Thursday 23 May 2013

When Did Poetry Become So Nice?

Evan Gottlieb has an answer:
In many ways, it was the Victorians who, reassessing and largely whitewashing the Romantic legacy, transformed poetry from the record of real life sought by Wordsworth to "the best which has been thought and said" touted by poet-critics like Matthew Arnold as a replacement for the waning power of organized religion. In this "improving" spirit, for example, the poetry of Percy Shelley—probably Wordsworth's most rebellious heir—was cleaned up and made fit for drawing room readings, such that he was known for many generations as the poet of ethereal verses like "To a Skylark," rather than as the author of much more strident, political poems like "The Masque of Anarchy" and "Song to the Men of England."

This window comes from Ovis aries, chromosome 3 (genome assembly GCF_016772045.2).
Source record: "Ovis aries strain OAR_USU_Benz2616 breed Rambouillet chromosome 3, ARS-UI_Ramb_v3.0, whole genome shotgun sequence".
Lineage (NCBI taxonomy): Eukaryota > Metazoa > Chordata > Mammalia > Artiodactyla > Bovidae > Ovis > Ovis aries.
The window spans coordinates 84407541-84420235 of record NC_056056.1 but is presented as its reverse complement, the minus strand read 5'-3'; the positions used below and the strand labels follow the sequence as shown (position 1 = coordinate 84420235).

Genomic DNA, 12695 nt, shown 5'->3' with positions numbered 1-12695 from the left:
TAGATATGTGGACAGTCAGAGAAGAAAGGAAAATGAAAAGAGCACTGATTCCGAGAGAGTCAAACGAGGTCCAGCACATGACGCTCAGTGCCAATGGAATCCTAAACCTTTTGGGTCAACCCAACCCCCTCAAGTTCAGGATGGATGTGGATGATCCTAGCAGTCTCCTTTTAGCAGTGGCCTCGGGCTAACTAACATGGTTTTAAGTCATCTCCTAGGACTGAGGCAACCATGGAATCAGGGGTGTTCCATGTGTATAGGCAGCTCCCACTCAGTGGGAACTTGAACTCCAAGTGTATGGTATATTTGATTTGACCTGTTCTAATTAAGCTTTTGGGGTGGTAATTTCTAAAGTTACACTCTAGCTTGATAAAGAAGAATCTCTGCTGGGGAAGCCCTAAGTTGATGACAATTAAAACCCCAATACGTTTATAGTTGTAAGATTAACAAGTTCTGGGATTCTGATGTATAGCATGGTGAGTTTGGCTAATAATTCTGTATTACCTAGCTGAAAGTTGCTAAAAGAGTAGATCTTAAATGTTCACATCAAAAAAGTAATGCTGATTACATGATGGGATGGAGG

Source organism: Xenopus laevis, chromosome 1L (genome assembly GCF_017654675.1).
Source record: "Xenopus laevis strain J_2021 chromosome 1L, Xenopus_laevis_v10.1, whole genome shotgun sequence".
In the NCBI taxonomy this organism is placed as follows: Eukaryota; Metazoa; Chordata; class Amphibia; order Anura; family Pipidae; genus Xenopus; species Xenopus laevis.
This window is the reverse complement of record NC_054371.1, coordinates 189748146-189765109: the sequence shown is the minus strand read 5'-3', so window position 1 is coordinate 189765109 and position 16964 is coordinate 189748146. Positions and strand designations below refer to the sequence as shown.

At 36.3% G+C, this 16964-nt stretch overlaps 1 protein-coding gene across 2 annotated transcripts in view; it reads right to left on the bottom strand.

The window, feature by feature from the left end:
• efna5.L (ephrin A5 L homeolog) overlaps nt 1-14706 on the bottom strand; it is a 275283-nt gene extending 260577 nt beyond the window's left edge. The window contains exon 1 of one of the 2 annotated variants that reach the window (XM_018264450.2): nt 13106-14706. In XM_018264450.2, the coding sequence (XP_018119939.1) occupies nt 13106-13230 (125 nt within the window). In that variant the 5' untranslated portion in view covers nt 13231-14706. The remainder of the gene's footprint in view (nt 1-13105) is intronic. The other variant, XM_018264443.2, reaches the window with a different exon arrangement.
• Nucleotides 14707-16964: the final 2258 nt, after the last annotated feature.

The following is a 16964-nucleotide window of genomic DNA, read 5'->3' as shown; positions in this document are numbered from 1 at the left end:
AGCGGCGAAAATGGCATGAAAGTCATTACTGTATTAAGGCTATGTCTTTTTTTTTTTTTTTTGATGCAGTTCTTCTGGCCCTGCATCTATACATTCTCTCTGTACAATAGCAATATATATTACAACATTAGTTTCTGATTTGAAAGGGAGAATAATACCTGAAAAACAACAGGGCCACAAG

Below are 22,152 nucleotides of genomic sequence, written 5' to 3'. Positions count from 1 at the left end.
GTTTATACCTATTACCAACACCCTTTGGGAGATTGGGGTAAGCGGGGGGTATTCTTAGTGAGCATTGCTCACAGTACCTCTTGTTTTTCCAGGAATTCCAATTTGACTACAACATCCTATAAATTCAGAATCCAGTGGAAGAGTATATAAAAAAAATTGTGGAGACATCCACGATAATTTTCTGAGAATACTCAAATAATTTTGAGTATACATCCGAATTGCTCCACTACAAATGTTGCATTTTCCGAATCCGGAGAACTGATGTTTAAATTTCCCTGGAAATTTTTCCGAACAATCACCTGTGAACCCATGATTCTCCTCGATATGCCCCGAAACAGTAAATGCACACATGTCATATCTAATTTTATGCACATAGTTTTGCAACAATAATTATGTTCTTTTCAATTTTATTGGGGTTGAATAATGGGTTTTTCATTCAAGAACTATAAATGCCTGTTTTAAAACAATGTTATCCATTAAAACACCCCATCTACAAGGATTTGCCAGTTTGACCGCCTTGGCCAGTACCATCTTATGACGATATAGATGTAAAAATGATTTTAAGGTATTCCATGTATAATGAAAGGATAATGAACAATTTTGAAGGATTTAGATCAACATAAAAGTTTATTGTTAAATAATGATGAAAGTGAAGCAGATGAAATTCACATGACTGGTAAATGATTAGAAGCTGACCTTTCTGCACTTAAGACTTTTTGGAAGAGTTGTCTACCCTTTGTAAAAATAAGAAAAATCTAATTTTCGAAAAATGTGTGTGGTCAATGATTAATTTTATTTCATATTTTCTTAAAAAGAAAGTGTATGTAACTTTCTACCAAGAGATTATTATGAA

He singles out a favourite troublemaker:
An exciting blend of shamelessness, cynicism, and lust is the calling card of the 17th-century libertine poet John Wilmot, the Second Earl of Rochester, whose exuberant poems detailing his sexual conquests, both male and female, bear titles like "Signior Dildo" and "The Disabled Debauchee." Rochester's verses still contain plenty of power to make modern readers gasp, chuckle, and shake our heads in a combination of disapproval, disbelief, and—let's be honest—envy at his frankness, if not also at his exploits.
Tony Hoagland reminds us of why "talking mean" in poetry matters:
There is truth-telling in meanness, but that is not all of it. Meanness is also an aesthetic asset for its flavor of danger. Nothing wakes us up like menace—Menace refreshes. When a poem becomes aggressive, it rouses an excitement in us, in part because we see that someone has broken their social shackles. We feel intoxicated by that outlaw freedom, and we covet it for ourselves.  

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